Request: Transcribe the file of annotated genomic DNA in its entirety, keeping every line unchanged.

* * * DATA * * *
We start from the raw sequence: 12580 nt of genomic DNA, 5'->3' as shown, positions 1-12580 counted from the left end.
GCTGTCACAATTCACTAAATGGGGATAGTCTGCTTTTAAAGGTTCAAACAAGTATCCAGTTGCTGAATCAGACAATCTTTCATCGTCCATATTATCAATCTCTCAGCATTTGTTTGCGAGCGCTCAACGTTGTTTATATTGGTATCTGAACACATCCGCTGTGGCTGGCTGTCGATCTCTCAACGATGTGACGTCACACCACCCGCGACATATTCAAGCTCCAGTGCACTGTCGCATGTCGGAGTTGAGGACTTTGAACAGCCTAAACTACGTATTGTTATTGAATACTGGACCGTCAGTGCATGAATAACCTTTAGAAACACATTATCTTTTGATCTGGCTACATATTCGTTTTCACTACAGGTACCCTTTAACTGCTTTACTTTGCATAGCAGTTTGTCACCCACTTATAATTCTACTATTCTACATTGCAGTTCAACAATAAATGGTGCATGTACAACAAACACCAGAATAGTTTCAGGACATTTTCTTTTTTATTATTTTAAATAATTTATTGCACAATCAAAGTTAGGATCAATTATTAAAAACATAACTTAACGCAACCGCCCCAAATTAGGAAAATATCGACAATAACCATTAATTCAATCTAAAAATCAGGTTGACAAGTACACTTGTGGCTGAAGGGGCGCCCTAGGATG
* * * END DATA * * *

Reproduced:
We start from the raw sequence: 12580 nt of genomic DNA, 5'->3' as shown, positions 1-12580 counted from the left end.
GCTGTCACAATTCACTAAATGGGGATAGTCTGCTTTTAAAGGTTCAAACAAGTATCCAGTTGCTGAATCAGACAATCTTTCATCGTCCATATTATCAATCTCTCAGCATTTGTTTGCGAGCGCTCAACGTTGTTTATATTGGTATCTGAACACATCCGCTGTGGCTGGCTGTCGATCTCTCAACGATGTGACGTCACACCACCCGCGACATATTCAAGCTCCAGTGCACTGTCGCATGTCGGAGTTGAGGACTTTGAACAGCCTAAACTACGTATTGTTATTGAATACTGGACCGTCAGTGCATGAATAACCTTTAGAAACACATTATCTTTTGATCTGGCTACATATTCGTTTTCACTACAGGTACCCTTTAACTGCTTTACTTTGCATAGCAGTTTGTCACCCACTTATAATTCTACTATTCTACATTGCAGTTCAACAATAAATGGTGCATGTACAACAAACACCAGAATAGTTTCAGGACATTTTCTTTTTTATTATTTTAAATAATTTATTGCACAATCAAAGTTAGGATCAATTATTAAAAACATAACTTAACGCAACCGCCCCAAATTAGGAAAATATCGACAATAACCATTAATTCAATCTAAAAATCAGGTTGACAAGTACACTTGTGGCTGAAGGGGCGCCCTAGGATG